When the conversation turns to public policy, and how to protect individual rights, the nonprofit, nonpartisan organization Public Citizen calls itself “the people’s voice.” This month it has been particularly articulate on the state of medical malpractice lawsuits and claims. They’re low, and there is no reason to cut back on patients’ rights to bring claims for preventable injuries.
The group’s new report concluded that although medical malpractice payments rose slightly last year, payouts remained at an historic low. Public Citizen analyzed data from the federal government’s National Practitioner Data Bank (NPDB) to show that the dollar value of malpractice payments in 2013 was the second lowest in the last 15 years.
Confirming what we’ve shown in previous blogs, the analysis supports that while the number of avoidable errors occurring in hospitals remains disturbingly high, liability payments for these errors has declined.
In a statement accompanying the release of the report, Robert Weissman, president of Public Citizen, said, “Medical malpractice should be treated as a health issue, not an economic one. And the cure is not reducing access to justice for victims of malpractice, but eliminating avoidable medical errors and negligence.”
But many states continue to cap the amount harmed patients may receive in a malpractice judgment, and take other steps to make it harder to sue doctors, like the recent wave of laws in some southern states to make it almost impossible to sue for malpractice in emergency rooms. (A new study on those states finds no evidence that the immunity laws have had any benefit in rolling back the ordering of wasteful and unnecessary tests by ER doctors who are supposedly terrified of being sued.)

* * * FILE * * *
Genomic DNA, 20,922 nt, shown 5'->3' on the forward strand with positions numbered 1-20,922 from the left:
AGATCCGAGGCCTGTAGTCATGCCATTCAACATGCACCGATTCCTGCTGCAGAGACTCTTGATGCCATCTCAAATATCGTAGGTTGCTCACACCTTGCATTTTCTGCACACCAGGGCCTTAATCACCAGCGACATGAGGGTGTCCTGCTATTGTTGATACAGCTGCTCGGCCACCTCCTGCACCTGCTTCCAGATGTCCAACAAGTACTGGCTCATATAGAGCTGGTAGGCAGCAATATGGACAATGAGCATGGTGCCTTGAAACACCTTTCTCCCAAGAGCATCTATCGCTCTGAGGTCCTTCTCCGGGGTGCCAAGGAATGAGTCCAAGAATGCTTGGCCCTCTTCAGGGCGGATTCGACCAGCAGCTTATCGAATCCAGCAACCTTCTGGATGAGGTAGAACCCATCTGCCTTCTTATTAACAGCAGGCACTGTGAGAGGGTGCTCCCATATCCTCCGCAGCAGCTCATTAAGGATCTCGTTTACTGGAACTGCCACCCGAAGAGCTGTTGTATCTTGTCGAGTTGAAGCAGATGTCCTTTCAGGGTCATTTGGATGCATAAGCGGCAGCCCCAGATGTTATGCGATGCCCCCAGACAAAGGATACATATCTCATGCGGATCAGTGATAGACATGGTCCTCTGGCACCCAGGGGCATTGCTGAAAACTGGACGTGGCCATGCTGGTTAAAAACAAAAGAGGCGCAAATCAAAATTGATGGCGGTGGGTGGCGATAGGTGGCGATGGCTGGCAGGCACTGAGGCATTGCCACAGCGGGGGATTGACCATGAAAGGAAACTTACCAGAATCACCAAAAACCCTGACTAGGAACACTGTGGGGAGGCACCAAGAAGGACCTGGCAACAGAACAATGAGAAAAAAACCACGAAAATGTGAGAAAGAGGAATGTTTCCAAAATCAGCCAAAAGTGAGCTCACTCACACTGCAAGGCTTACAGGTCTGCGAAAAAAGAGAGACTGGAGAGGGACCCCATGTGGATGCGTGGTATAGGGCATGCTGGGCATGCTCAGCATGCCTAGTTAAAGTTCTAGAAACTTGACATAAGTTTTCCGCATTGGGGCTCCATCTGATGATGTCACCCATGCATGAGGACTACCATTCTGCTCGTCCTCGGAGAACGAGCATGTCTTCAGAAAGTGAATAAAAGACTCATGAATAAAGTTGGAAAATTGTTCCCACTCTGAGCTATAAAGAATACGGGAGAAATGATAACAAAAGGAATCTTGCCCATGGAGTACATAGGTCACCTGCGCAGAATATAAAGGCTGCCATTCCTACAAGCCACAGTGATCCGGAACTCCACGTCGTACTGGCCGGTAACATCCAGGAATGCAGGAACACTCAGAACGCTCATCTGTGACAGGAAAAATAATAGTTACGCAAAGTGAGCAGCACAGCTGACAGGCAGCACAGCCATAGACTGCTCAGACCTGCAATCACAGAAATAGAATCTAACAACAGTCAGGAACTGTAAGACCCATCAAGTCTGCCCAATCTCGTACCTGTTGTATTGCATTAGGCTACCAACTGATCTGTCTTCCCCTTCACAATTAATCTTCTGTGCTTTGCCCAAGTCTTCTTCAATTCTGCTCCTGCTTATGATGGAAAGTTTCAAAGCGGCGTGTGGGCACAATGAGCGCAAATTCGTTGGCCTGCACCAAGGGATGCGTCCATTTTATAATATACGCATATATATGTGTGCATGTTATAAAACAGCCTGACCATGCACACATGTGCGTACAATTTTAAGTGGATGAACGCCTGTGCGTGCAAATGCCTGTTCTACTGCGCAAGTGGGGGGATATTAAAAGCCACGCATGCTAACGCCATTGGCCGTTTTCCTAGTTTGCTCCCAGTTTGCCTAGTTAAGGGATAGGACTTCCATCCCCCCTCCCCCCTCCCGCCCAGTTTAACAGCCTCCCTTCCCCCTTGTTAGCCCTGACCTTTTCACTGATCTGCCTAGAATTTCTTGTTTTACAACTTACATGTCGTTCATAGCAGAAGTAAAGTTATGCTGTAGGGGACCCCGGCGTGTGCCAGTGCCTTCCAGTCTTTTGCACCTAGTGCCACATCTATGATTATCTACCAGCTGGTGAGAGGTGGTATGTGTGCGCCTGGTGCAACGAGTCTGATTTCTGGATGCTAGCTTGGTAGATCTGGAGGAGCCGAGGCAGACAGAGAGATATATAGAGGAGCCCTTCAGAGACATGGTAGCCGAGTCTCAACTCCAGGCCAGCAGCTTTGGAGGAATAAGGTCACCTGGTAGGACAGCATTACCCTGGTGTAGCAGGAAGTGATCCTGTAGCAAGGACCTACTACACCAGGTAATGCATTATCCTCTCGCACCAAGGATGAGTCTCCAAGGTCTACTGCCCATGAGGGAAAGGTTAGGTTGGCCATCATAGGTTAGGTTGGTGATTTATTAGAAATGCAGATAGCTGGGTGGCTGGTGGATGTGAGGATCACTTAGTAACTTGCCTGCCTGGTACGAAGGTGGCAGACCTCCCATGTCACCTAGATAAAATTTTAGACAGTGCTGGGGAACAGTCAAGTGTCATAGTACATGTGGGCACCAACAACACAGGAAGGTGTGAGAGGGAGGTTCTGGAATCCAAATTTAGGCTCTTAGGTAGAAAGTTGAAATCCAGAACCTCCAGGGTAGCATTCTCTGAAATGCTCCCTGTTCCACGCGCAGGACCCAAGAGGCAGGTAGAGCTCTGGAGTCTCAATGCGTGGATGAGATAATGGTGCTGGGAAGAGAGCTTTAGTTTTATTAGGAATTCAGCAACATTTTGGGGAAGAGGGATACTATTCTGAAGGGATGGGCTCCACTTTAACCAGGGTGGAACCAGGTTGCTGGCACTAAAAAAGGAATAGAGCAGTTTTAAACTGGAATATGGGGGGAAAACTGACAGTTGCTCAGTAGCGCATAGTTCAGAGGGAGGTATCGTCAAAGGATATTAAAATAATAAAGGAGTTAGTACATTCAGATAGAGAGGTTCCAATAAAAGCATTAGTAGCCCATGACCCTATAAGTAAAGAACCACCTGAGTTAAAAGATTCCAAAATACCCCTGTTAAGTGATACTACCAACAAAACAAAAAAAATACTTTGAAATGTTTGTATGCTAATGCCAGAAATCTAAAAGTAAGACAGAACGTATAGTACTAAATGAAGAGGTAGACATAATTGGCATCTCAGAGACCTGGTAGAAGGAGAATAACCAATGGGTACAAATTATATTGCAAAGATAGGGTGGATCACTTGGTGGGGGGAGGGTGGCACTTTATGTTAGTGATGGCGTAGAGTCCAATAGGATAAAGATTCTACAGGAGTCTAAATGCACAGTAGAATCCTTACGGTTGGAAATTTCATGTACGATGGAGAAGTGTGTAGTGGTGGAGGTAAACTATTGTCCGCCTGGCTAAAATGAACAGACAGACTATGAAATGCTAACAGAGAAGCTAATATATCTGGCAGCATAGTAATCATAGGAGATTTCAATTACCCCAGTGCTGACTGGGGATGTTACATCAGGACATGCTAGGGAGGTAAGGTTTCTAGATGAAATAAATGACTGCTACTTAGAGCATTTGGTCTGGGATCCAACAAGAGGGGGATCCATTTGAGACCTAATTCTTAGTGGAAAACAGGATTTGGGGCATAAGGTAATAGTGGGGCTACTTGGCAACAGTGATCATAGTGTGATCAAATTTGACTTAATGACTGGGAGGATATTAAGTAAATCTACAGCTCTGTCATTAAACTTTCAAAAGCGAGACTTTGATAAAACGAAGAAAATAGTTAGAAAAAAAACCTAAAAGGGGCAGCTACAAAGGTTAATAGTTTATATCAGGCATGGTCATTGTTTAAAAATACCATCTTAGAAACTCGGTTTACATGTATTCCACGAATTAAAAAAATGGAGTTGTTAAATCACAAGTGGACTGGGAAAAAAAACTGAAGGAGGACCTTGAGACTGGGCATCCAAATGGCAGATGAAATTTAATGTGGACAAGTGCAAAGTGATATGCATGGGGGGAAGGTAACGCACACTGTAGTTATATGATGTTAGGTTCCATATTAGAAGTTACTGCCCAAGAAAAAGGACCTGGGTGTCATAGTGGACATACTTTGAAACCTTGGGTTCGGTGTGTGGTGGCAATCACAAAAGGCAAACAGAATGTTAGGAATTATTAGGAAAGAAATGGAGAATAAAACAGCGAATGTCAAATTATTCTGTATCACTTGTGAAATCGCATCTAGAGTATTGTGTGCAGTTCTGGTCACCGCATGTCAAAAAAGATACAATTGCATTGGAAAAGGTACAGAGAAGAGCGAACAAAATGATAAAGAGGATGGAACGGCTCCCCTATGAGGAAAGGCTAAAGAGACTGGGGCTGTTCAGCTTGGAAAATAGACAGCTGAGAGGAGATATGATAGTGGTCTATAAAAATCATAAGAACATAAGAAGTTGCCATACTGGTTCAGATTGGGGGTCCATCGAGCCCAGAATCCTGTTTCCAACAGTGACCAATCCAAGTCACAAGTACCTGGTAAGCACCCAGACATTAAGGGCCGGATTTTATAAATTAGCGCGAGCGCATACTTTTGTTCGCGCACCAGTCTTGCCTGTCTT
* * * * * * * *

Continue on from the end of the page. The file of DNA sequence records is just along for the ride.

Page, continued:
In the Public Citizen study, although both the number and the cumulative value of medical malpractice payments made on behalf of doctors increased in 2013, the amounts were small, and it’s the first time in a decade we’ve seen such an increase.
At the same time, however, medical liability insurance rates dropped.
According to the report:
- The number of payments made on behalf of doctors rose slightly, from 9,370 in 2012 to 9,677 in 2013.
- The value of malpractice payments on behalf of doctors in 2013 was $3.3 billion; in 2012, it was $3.1 billion.
- Payments in 2013 accounted for about 0.11% of U.S. health-care costs, roughly the same as in 2012.
The number and value of medical malpractice payments have declined steadily for more than a decade, since, as Public Citizen notes, the American Medical Association (AMA) deemed the liability climate in a dozen states a “crisis.” If lower cost for malpractice insurance coupled with diminishing malpractice awards constitutes a “crisis,” what in the world do you call hundreds of thousands of preventable medical errors every year?
“As the purported crisis over medical liability costs to doctors has receded, we are learning that the actual crisis over avoidable medical errors is worse than we ever knew,” Taylor Lincoln, research director for Public Citizen’s Congress Watch division said in the statement. “The time has come for the AMA to exhibit as much concern over the tragedies stemming from avoidable medical errors as it has over medical liability insurance costs.”
Read the full Public Citizen report here.